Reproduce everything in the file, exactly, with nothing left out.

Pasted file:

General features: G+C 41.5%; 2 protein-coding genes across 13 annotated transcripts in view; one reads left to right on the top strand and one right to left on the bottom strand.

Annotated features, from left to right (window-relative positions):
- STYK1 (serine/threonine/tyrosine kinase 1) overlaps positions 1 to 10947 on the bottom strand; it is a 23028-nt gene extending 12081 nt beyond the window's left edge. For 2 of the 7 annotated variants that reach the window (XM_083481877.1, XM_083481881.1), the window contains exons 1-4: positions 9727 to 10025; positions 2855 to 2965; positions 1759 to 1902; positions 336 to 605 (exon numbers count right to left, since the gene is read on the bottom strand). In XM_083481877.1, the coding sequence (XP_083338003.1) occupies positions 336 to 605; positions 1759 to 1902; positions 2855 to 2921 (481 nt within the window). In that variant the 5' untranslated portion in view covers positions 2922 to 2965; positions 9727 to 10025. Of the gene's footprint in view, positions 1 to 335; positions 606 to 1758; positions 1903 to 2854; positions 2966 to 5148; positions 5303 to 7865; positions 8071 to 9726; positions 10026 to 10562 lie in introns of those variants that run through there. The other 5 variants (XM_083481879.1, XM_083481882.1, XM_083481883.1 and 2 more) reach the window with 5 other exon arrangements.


General features: G+C 41.5%; 2 protein-coding genes across 13 annotated transcripts in view; one reads left to right on the top strand and one right to left on the bottom strand.

Annotated features, from left to right (window-relative positions):
- STYK1 (serine/threonine/tyrosine kinase 1) overlaps positions 1 to 10947 on the bottom strand; it is a 23028-nt gene extending 12081 nt beyond the window's left edge. For 2 of the 7 annotated variants that reach the window (XM_083481877.1, XM_083481881.1), the window contains exons 1-4: positions 9727 to 10025; positions 2855 to 2965; positions 1759 to 1902; positions 336 to 605 (exon numbers count right to left, since the gene is read on the bottom strand). In XM_083481877.1, the coding sequence (XP_083338003.1) occupies positions 336 to 605; positions 1759 to 1902; positions 2855 to 2921 (481 nt within the window). In that variant the 5' untranslated portion in view covers positions 2922 to 2965; positions 9727 to 10025. Of the gene's footprint in view, positions 1 to 335; positions 606 to 1758; positions 1903 to 2854; positions 2966 to 5148; positions 5303 to 7865; positions 8071 to 9726; positions 10026 to 10562 lie in introns of those variants that run through there. The other 5 variants (XM_083481879.1, XM_083481882.1, XM_083481883.1 and 2 more) reach the window with 5 other exon arrangements.